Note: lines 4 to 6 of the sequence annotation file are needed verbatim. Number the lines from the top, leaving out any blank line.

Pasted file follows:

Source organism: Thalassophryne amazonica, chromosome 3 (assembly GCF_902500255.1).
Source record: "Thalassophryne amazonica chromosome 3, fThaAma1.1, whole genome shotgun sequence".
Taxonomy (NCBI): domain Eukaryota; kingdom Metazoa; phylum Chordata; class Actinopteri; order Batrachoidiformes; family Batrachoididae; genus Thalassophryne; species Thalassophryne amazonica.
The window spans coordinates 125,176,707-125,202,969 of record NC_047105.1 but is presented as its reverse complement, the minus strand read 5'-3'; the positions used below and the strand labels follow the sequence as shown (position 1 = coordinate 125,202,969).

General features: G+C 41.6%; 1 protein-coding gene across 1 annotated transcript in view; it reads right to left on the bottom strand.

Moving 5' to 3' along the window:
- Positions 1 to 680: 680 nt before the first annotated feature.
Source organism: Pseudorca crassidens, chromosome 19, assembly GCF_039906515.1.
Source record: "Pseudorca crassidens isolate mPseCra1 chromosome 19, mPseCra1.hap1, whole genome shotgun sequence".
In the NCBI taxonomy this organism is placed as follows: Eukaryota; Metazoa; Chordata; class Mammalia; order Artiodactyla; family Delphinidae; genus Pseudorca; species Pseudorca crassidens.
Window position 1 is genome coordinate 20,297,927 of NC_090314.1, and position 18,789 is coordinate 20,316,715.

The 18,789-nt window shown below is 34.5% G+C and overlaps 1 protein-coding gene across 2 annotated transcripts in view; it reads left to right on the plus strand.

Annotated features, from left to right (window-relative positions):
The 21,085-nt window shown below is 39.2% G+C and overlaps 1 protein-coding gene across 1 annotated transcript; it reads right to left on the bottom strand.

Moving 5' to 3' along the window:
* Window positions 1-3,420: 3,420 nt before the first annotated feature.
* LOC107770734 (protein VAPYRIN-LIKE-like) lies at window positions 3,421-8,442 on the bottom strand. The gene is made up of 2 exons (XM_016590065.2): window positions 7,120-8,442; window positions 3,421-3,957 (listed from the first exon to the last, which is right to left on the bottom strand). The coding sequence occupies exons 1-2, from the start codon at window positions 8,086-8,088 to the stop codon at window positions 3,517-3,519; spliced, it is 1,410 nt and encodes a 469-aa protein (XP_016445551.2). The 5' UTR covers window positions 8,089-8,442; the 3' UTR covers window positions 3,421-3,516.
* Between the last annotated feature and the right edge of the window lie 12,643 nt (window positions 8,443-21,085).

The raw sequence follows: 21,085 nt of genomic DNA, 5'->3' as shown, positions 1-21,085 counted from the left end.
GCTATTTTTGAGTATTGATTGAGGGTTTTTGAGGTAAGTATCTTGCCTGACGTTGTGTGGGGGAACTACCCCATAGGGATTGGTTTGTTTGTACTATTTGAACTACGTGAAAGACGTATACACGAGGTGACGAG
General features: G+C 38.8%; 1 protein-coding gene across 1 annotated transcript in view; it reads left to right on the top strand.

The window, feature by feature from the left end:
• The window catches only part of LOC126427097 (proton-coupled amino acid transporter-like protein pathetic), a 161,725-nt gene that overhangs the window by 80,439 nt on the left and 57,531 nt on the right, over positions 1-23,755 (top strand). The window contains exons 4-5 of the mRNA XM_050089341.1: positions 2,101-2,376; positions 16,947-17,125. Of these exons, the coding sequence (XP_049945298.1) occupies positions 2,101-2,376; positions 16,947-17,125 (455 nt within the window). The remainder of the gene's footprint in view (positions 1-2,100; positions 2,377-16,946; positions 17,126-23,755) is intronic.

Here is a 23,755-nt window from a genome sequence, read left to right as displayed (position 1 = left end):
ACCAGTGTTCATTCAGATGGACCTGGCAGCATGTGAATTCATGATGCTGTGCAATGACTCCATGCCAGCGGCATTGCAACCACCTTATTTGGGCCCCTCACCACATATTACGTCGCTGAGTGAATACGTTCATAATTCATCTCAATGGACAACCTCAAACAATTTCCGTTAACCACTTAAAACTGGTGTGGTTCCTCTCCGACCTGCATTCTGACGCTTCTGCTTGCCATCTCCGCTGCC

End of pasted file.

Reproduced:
The window spans coordinates 125,176,707-125,202,969 of record NC_047105.1 but is presented as its reverse complement, the minus strand read 5'-3'; the positions used below and the strand labels follow the sequence as shown (position 1 = coordinate 125,202,969).

General features: G+C 41.6%; 1 protein-coding gene across 1 annotated transcript in view; it reads right to left on the bottom strand.

Moving 5' to 3' along the window: